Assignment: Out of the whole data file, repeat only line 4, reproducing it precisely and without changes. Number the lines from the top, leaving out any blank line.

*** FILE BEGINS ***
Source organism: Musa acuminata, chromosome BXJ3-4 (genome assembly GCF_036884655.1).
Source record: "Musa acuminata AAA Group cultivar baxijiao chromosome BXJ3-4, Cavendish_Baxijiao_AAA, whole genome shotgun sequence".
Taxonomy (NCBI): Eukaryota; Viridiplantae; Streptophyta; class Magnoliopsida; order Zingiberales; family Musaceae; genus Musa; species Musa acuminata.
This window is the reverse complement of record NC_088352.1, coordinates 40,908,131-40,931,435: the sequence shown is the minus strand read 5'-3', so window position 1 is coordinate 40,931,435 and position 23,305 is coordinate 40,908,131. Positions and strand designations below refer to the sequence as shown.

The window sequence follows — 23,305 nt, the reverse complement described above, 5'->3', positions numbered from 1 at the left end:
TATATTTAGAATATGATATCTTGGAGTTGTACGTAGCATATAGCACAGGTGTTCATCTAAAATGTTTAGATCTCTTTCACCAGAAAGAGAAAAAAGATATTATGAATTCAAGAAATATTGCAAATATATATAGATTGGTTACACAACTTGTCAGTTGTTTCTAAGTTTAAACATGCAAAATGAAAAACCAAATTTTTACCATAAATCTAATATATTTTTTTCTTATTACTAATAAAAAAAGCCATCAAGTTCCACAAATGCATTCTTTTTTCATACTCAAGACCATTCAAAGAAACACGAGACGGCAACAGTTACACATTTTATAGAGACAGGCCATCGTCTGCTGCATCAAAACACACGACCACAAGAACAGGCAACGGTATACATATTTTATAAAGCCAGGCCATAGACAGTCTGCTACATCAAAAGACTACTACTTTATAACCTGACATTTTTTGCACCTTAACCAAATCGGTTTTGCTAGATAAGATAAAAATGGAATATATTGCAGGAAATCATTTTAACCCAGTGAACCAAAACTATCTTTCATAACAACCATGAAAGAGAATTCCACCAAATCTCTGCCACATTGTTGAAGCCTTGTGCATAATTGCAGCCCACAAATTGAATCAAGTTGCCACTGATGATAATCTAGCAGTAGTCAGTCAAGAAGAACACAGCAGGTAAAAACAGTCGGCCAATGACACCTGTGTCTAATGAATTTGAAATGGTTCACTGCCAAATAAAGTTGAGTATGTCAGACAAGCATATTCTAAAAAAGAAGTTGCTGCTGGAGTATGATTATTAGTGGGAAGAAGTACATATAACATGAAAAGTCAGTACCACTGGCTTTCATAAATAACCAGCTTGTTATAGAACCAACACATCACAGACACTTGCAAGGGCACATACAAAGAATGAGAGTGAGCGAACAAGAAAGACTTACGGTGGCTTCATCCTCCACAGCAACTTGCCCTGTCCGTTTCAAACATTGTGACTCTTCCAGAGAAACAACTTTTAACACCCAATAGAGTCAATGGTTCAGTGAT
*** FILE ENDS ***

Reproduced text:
This window is the reverse complement of record NC_088352.1, coordinates 40,908,131-40,931,435: the sequence shown is the minus strand read 5'-3', so window position 1 is coordinate 40,931,435 and position 23,305 is coordinate 40,908,131. Positions and strand designations below refer to the sequence as shown.